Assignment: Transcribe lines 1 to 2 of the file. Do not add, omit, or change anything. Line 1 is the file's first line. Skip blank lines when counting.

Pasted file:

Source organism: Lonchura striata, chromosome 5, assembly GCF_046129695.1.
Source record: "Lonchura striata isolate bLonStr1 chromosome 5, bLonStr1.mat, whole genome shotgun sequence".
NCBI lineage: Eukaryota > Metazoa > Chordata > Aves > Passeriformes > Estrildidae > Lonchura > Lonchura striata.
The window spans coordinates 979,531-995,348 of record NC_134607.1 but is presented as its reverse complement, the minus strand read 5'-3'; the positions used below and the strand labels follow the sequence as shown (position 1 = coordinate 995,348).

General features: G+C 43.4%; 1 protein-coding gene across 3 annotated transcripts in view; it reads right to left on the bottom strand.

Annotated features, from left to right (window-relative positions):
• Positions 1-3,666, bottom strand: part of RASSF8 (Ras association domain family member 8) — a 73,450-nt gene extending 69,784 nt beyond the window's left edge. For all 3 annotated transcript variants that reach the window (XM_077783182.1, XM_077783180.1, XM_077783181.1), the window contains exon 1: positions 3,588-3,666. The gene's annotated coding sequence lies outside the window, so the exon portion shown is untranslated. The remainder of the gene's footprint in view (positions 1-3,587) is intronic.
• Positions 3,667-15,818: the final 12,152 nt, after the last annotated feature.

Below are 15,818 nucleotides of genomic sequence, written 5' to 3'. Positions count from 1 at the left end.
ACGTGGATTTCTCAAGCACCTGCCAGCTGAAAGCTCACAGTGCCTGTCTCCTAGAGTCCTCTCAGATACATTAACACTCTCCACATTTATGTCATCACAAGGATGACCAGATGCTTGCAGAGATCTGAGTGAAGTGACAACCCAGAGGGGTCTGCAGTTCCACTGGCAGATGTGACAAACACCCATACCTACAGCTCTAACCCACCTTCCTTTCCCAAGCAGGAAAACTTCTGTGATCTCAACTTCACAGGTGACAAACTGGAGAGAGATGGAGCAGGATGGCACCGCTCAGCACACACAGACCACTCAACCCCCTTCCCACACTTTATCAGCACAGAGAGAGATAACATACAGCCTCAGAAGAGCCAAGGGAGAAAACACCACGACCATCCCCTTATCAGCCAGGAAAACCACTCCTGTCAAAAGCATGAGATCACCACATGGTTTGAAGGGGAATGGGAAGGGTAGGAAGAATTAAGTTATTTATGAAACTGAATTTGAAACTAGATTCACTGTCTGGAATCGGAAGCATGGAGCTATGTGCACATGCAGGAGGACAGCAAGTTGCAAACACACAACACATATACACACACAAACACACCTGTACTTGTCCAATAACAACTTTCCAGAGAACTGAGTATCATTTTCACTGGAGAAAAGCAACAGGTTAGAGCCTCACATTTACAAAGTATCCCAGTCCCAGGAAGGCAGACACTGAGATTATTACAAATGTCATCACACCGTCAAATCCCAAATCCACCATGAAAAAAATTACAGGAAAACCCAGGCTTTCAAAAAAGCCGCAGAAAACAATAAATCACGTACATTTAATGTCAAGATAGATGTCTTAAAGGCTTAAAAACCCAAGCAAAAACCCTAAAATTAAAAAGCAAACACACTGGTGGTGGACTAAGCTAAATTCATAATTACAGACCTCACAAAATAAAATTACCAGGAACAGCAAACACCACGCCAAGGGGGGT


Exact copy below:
Source organism: Lonchura striata, chromosome 5, assembly GCF_046129695.1.
Source record: "Lonchura striata isolate bLonStr1 chromosome 5, bLonStr1.mat, whole genome shotgun sequence".